In 1903 Arthus1 observed characteristic changes in rabbits which were given subcutaneous injections of horse serum at weekly intervals. The successive injections were not given in the same site. The reactions varied from slight infiltration to induration and even gangrene. These reactions became successively worse after the third injection, becoming gangrenous after about the eighth injection. Arthus1 commented that perhaps human beings also were susceptible to the reaction he described, and he cautioned against repeated injections of horse serum. Pirquet and Schick2 in 1905 described the occurrence of local edema at the site of the second injection in patients who had been previously treated with antitoxic horse serum. They reported one case of necrosis of the skin.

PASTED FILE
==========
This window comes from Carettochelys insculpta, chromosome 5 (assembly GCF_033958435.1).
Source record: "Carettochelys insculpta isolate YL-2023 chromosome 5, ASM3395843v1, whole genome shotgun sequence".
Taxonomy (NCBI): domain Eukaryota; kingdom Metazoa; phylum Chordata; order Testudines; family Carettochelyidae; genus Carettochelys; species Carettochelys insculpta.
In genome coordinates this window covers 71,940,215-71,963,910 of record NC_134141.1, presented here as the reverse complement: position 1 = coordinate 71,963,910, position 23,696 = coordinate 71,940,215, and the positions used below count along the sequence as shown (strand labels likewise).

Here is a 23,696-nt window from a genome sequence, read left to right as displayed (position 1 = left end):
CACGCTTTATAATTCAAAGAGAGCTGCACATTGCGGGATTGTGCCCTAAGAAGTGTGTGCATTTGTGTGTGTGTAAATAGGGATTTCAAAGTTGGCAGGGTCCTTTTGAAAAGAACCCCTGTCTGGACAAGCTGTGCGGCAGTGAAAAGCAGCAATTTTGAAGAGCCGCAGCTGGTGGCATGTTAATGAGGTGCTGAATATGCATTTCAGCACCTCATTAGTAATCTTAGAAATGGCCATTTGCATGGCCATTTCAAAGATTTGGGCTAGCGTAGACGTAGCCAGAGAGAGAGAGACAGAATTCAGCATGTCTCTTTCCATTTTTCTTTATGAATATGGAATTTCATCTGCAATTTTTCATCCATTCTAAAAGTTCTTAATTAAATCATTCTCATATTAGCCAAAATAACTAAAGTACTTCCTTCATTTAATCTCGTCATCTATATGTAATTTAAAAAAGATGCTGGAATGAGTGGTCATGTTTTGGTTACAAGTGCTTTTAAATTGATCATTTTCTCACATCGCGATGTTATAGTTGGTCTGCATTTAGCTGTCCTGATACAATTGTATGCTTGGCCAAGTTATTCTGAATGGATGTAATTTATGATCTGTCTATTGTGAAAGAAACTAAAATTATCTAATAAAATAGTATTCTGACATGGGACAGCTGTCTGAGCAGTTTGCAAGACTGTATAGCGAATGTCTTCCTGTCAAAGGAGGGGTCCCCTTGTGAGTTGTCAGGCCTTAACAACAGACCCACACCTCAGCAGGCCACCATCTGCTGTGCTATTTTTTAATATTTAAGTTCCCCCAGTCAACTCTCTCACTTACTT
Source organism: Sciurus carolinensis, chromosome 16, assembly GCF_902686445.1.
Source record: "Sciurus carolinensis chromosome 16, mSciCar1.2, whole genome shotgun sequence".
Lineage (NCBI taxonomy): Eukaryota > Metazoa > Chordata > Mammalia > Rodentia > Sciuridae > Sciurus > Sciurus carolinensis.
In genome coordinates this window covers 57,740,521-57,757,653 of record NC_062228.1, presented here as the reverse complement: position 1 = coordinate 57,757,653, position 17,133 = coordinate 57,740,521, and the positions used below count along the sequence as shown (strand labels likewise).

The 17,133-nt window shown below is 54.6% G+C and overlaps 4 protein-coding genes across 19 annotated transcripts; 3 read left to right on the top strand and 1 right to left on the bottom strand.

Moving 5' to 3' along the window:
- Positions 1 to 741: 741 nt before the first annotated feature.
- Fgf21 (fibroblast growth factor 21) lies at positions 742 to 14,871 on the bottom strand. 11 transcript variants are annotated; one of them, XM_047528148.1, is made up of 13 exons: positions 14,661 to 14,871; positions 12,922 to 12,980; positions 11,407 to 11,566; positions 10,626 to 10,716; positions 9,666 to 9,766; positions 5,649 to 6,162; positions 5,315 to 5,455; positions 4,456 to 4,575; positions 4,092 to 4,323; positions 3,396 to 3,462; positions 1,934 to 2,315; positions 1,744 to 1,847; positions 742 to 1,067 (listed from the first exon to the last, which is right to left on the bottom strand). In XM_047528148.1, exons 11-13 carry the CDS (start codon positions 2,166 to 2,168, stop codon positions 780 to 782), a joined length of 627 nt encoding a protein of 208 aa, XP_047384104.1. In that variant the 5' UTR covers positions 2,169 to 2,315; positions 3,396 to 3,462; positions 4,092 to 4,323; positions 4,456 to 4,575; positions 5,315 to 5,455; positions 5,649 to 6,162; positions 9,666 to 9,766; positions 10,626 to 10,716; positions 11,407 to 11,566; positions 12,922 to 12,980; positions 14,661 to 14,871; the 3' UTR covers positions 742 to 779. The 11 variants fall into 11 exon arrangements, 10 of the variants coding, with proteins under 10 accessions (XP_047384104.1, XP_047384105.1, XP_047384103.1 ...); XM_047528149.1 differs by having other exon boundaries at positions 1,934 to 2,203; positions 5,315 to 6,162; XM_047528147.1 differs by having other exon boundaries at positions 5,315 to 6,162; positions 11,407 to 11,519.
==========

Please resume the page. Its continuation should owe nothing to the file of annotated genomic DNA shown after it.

In the last ten years many authors (Gatewood and Baldridge,3 Tumpeer, Matheson and Straus,4 Hegler,5 Irish and Reynolds,6 Maroney,7 Ross8 and Meleney9) have reported
KOHN JL, McCABE EJ, BREM J. ANAPHYLACTIC GANGRENE FOLLOWING ADMINISTRATION OF HORSE SERUM: ARTHUS OR SHWARTZMAN PHENOMENON? Am J Dis Child. 1938;55(5):1018–1030. doi:10.1001/archpedi.1938.01980110124009
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